That crazy “unschooling” word gets tossed around pretty regularly in the homeschooling community. Some people love the idea, and others think it’s a huge mistake. I think that the idea has merit, and the concept of locking our kids into 12 years of study in areas in which they have no interest is crazy. Isn’t that what we left behind when we took on the responsibility of educating them? The years of pointless study of subjects that won’t do anything for them in the future?
Don’t get me wrong, I believe that a solid foundation in history, science, math and language is vital, but can’t we get that without being stuck inside the house with a book all day, every day? I think so – and this is where unschooling can supercharge your homeschool.
Before we get too far into the discussion, here’s a short description of what it is, in case you’re not familiar with it:
Unschooling is a range of educational philosophies and practices centered on allowing children to learn through their natural life experiences, including play, game play, household responsibilities, work experience, and social interaction, rather than through a more traditional school curriculum. Source: Dictionary.Sensagent.com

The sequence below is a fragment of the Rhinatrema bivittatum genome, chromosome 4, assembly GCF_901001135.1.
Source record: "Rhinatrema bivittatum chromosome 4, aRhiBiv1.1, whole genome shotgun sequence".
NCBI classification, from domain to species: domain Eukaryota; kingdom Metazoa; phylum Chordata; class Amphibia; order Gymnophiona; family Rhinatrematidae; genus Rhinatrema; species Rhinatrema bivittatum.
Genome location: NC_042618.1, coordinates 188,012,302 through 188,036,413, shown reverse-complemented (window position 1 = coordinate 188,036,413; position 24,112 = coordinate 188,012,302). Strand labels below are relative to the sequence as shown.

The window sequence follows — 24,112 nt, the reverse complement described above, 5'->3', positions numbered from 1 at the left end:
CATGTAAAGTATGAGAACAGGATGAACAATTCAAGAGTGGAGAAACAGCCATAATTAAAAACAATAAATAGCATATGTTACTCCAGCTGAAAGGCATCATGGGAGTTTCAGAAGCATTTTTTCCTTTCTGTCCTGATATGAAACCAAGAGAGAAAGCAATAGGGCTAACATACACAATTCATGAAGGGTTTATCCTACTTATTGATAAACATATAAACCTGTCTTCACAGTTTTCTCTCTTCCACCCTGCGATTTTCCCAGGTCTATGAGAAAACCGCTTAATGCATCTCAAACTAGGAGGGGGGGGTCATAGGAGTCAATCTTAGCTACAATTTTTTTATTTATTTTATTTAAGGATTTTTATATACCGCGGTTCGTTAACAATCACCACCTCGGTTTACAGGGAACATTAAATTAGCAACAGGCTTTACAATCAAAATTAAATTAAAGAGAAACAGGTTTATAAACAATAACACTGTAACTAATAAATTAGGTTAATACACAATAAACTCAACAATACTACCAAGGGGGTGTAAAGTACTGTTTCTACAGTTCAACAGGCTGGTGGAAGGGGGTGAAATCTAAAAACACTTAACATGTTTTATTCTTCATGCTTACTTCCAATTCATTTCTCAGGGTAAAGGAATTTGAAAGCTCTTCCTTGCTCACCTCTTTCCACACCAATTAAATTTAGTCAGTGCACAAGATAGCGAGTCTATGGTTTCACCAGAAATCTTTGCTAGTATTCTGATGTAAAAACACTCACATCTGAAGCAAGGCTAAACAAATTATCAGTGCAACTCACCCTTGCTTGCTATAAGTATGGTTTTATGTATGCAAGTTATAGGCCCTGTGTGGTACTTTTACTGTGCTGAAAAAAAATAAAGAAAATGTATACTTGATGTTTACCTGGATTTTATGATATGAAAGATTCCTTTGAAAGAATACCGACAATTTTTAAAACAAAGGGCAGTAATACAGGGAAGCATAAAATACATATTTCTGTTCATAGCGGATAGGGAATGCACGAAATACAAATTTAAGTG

At its core is the idea that kids should have some choice in what they study. Some allow their kids full control, others use unschooling strategically for certain subject areas, but most believe that children learn best through experience – and exposing them to as many ideas and activities creates opportunities to learn from experience. During the 1960s and 1970s, Educator John Holt pioneered the idea that children learn best through their natural curiosity, and a growing number of families are embracing the idea at least in part.
Unschooling isn’t something where you just let their kids sit in a corner and play with their Nintendo, instead, as one mom put it, “It’s really hard. It’s not like we use curriculum, so you have to constantly find ways for them to be exposed to different learning opportunities to help them build a strong foundation through every day activities.” There’s the crux of it – providing learning opportunities without forcing kids to learn. Proponents argue that when you give kids a choice, they’ll learn. It’s in their nature to be curious, and all you have to do is give them the freedom to explore. I might argue that it works for some, but maybe not all; but I think that even structured homeschoolers can allow their kids some freedom to learn on their own terms.